Frazier Park Recut (9/10)

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NOTE: This review originally appeared on Red River Horror.

Friends and amateur filmmakers Tyler (Tyler Schnabel) and Sam (Sam Hanover) are working to put together their first feature before Sam moves across the country to be with his beautiful girlfriend Jen (Monica Marin-Diaz). The movie starts with behind-the-scenes footage of their pre-production, where they meet and cast Tom Morris (David Lee Hess) for the role of a creepy Groundskeeper. The trio head from Los Angeles to Frazier Park, California, where they have rented a cabin in the woods via Airbnb.

The found-footage horror movie they are shooting follows two brothers (played by Tyler and Sam) who are going to clean out their late mother’s cabin, where they unexpectedly encounter the Groundskeeper. The brothers soon discover a dark secret about the Groundskeeper that leaves them fighting for their lives.

Outside of the movie-within-a-movie, tensions are rising between Tyler and Sam. Tyler feels that Sam’s head is out of the game from his frequent video chats with Jen, while Sam is alarmed by Tyler’s constant tinkering with the script. To bring a spark back to the production, Tom becomes much more assertive in the filmmaking process and begins to document his own efforts to add conflict and drama to what he feels is a failing, cliched, and inferior project. As the friends’ movie runs ever more off the tracks, how far will they go to make the day’s scenes?

Frazier Park Recut is a refreshing addition to the ever longer-in-the-tooth found footage genre. The choice to wrap a found-footage horror film around a found-footage horror film is a great one, and the skillful blending of the behind-the-scenes footage with scenes from the “actual” film leads to both humorous and creepy moments. The dialogue in the behind-the-scenes footage, largely improvised by the actors, seems natural, while the dialogue in the movie-within-a-movie is a bit hackneyed and delivered a bit woodenly — this is not a criticism, it is an intentional feature of the storytelling. In fact, one of the funniest moments of the film comes when one of the actors delivers an intentionally awful one-liner in a key scene in the movie-within-a-movie. All in all, this is a great first feature by some very talented filmmakers. Highly recommended.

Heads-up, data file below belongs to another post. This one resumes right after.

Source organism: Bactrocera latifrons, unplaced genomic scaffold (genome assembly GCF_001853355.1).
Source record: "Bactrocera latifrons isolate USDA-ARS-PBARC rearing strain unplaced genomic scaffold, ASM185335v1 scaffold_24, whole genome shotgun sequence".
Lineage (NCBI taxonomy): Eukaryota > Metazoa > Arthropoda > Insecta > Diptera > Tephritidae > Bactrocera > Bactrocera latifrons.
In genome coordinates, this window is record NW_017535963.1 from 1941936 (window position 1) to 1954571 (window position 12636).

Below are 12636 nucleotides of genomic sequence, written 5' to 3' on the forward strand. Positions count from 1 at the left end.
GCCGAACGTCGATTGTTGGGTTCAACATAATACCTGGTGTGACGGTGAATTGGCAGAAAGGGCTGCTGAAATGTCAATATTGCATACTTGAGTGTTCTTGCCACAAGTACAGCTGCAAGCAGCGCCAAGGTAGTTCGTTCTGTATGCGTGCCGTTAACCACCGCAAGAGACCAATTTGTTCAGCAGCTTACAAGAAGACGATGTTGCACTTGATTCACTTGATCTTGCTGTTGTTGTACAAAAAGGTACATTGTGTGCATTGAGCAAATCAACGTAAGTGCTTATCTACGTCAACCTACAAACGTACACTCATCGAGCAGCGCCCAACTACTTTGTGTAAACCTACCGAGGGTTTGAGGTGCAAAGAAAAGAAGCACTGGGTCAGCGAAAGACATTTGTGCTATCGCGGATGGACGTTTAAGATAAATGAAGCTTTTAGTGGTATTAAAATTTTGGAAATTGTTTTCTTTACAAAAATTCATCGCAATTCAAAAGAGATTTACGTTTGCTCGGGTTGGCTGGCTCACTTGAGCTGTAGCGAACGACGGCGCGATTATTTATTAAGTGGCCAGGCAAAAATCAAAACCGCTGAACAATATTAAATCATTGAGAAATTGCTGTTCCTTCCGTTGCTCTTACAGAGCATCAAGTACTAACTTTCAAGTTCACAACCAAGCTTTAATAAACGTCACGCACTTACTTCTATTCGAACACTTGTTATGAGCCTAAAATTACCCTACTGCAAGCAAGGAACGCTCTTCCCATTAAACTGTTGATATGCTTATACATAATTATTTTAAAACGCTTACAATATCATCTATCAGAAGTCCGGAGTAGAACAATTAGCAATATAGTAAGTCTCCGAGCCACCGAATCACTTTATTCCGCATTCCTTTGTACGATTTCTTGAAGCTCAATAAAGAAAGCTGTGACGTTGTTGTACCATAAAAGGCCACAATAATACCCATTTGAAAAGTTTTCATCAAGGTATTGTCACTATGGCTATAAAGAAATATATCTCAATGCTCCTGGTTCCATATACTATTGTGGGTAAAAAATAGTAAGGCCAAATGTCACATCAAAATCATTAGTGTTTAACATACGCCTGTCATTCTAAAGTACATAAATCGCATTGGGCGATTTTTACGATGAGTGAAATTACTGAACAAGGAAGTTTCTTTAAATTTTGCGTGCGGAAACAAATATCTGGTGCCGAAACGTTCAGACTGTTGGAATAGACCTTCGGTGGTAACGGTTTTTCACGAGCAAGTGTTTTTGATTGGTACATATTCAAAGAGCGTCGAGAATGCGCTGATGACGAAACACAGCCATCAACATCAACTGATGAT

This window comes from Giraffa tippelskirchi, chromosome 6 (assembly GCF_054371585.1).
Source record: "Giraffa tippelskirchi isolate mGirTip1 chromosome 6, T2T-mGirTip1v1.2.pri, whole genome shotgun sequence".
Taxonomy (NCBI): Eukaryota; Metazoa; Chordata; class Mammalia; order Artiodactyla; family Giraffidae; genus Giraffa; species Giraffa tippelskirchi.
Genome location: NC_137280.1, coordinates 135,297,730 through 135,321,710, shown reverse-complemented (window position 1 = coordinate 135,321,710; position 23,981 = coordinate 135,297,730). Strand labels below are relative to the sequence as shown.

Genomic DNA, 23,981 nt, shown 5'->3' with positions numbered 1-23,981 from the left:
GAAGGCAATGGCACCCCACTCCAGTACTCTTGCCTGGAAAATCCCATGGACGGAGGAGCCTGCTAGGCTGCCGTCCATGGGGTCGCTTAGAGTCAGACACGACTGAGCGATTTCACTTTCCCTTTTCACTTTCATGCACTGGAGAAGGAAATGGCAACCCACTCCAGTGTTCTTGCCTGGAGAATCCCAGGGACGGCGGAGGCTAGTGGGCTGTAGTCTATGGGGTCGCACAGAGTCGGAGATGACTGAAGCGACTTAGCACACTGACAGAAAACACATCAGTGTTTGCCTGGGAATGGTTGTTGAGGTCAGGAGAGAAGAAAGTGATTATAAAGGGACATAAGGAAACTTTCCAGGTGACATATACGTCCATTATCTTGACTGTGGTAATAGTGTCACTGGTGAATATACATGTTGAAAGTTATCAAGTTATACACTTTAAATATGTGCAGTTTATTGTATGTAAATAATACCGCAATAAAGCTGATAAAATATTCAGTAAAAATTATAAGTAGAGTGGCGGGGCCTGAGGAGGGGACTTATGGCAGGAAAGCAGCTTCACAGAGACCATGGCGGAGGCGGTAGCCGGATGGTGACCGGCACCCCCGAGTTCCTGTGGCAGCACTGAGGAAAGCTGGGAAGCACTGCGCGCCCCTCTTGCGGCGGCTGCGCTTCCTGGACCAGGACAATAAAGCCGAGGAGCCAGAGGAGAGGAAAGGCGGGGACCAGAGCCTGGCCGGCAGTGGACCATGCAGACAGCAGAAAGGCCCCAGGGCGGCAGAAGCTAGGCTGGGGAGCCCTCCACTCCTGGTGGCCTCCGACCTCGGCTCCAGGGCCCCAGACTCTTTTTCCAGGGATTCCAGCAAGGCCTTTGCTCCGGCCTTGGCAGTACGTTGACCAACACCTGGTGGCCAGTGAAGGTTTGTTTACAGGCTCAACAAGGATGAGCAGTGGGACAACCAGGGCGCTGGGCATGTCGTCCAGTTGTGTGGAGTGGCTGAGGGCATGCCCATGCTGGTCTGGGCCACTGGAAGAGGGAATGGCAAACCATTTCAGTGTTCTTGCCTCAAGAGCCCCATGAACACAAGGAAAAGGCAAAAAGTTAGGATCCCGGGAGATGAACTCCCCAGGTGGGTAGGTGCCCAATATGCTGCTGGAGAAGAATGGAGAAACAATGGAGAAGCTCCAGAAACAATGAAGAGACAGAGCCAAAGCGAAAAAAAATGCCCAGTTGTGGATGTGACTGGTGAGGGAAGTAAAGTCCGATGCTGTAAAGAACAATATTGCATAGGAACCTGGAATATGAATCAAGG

It Knows (9/10)

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NOTE: This review originally appeared on Red River Horror.

“It Knows” opens with a scene of family terror. Young Claire and her mother are hiding out from Claire’s father Monroe, who is a monstrous figure in her life. When he eventually finds them, his rage is unleashed and only Claire survives. Years later, Claire is happily married to an understanding and caring man, and they have two beautiful children. But Claire finds herself trapped in her house by a mysterious force, and her family is nowhere to be found.

Claire is shattered, a woman unmoored from reality by her brutal childhood. The puzzle-piece structure of “It Knows” reflects Claire’s fragmented existence; she opens a door to the outside and finds herself back in her house, unable to escape; she turns a corner and finds a masked specter confronting her with her deeply buried pain; and finally, she is led further down the spiral of depression and mania by her younger self, until she is finally unable to avoid facing the truth of her past and must take action to protect herself and her family from the growing evil that surrounds her.

“It Knows” is a very dark psychological horror that goes places many will find very disturbing. And yet, it is also a frenetically paced survival horror with shocks and scares aplenty. These two horror sub-genres are blended seamlessly by co-writer/directors Mark Maness and Rob Winfrey, and are given life by the strong performances of Carmen Patterson as the desperate adult Claire, Dan Michael as the sinister and brutal Monroe, and, most of all, the outstanding performance of Lauren Lasseigne as the terrorized 9-year-old Claire. It is her scenes in particular that can be tough to watch, but those that do will find themselves challenged by a harrowing narrative that pulls no punches in exploring its deeply emotional territory.